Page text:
422 F2d 341 Rosenberg v. United States
422 F.2d 341
Mary ROSENBERG and David Rosenberg, Co-Executors of the Estate of Dan Rosenberg, and Mary Rosenberg, Appellants,
UNITED STATES of America, Appellee.
United States Court of Appeals, Eighth Circuit.
February 25, 1970.
Victor Packman, Clayton, Mo., for appellants.
William S. Estabrook, III, Atty., Dept. of Justice, Washington, D. C., for appellee; Johnnie M. Walters, Asst. Atty. Gen., Meyer Rothwacks and Thomas L. Stapleton, Attys., Dept. of Justice, Washington, D. C., Daniel Bartlett, Jr., U. S. Atty., St. Louis, Mo., and Daniel R. O'Neill, Asst. U. S. Atty., were with him on the brief.
Before GIBSON, LAY and BRIGHT, Circuit Judges.
The central issue in this case presents a factual question: whether commissions not actually drawn upon until the year after they were earned constitute constructively received income in the year in which they were earned. Although the doctrine of constructive receipt is to be sparingly applied, its application is proper if the commissions were available to the taxpayer in the year earned. 26 C.F.R. § 1.451-2 (1969). In the instant case,1 availability turns on whether the taxpayer had a legal right to make withdrawals against his commissions in the year earned and on whether the taxpayer's employer was financially able to pay the commissions owed the taxpayer.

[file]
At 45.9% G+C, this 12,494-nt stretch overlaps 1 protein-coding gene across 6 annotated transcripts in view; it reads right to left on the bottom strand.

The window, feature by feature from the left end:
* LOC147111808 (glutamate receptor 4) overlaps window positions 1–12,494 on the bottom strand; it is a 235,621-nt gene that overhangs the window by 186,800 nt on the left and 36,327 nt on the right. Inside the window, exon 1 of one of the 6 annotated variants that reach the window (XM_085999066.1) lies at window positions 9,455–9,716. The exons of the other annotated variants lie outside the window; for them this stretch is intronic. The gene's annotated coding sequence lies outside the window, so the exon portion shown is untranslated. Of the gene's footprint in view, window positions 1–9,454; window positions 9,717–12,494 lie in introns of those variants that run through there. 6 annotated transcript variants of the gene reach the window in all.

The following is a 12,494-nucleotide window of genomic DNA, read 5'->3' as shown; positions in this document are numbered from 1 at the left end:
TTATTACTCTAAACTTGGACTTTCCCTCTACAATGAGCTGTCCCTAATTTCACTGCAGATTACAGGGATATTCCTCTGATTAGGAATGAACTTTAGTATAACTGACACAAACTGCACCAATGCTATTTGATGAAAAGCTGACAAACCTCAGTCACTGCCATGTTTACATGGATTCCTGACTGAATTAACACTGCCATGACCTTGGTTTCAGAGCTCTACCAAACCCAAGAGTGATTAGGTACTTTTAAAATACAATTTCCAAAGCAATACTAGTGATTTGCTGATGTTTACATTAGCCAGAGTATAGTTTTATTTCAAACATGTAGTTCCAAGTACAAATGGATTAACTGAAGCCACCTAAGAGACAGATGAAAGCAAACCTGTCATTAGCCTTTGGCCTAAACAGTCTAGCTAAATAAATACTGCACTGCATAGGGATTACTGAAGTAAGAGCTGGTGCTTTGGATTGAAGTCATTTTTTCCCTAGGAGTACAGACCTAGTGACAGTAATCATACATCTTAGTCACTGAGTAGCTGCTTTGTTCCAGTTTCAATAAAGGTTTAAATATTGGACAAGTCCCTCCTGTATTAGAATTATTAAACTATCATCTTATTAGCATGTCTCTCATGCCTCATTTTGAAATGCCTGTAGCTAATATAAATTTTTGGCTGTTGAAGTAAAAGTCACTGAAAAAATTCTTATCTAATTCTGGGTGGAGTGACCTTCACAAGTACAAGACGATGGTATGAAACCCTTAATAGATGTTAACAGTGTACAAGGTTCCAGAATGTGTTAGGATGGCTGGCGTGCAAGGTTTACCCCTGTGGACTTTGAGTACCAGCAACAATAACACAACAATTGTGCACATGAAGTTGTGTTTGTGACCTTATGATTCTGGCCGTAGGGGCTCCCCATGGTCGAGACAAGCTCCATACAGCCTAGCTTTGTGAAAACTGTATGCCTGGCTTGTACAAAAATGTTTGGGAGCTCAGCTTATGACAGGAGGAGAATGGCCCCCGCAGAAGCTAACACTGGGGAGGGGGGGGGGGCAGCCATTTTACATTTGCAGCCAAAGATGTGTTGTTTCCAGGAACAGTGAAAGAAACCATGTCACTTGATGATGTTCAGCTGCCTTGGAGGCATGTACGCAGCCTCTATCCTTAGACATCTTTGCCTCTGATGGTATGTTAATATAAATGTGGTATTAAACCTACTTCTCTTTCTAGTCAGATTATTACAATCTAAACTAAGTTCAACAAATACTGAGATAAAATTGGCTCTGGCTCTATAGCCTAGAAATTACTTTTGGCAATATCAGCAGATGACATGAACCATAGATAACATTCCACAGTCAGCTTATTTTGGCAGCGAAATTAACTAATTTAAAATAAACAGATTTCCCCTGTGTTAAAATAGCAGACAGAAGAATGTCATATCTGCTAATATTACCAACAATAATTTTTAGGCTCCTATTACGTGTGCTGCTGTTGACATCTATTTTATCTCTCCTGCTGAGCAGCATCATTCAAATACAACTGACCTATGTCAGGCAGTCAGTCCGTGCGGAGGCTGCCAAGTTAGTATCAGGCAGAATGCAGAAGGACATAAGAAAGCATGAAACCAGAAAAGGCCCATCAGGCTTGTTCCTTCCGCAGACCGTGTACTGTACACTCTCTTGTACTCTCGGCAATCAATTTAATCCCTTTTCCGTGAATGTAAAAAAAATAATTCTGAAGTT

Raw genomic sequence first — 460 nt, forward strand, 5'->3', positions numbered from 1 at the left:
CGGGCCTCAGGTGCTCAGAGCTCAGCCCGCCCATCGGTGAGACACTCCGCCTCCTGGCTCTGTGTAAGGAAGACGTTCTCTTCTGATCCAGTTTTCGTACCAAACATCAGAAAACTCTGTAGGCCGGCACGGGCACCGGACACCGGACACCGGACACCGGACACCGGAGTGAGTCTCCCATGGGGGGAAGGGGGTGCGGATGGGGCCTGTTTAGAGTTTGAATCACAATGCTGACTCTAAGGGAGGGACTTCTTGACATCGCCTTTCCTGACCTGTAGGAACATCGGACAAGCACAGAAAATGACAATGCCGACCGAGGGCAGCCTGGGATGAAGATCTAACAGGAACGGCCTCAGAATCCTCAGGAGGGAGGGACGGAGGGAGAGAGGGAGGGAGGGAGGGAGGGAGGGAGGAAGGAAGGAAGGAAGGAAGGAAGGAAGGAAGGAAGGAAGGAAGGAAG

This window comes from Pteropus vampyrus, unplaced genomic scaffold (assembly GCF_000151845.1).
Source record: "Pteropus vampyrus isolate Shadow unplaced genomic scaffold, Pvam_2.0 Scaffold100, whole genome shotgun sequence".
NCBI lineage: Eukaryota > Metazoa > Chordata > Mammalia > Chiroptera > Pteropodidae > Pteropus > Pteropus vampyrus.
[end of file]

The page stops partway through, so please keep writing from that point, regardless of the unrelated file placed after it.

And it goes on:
The responsibility in a non-jury case for resolving factual questions rests with the district court and the scope of the appellate review is limited to whether the findings of the trial court are clearly erroneous. Pendergrass v. New York Life Ins. Co., 181 F. 2d 136, 137-138 (8th Cir. 1950). Upon a reading of the record, we think that the District Court's determination that the commissions were constructively received by the taxpayer is fully warranted by the evidence and therefore not clearly erroneous. We, therefore, affirm the District Court's decision on the basis of Chief Judge Harper's opinion. Rosenberg v. United States, 295 F.Supp. 820 (E.D.Mo.1969).
Employer, Bristol Manufacturing Company, utilized an accrual basis of accounting and deducted the commissions earned by employee, David Rosenberg, in the year earned, though an accounting was rendered in February on the past year and varying balances of commissions earned but not paid would be carried over each year. The employee's return was prepared on a cash basis and only commissions actually received were reported as income. A substantial part of these balances would be drawn down by the taxpayer in January of each year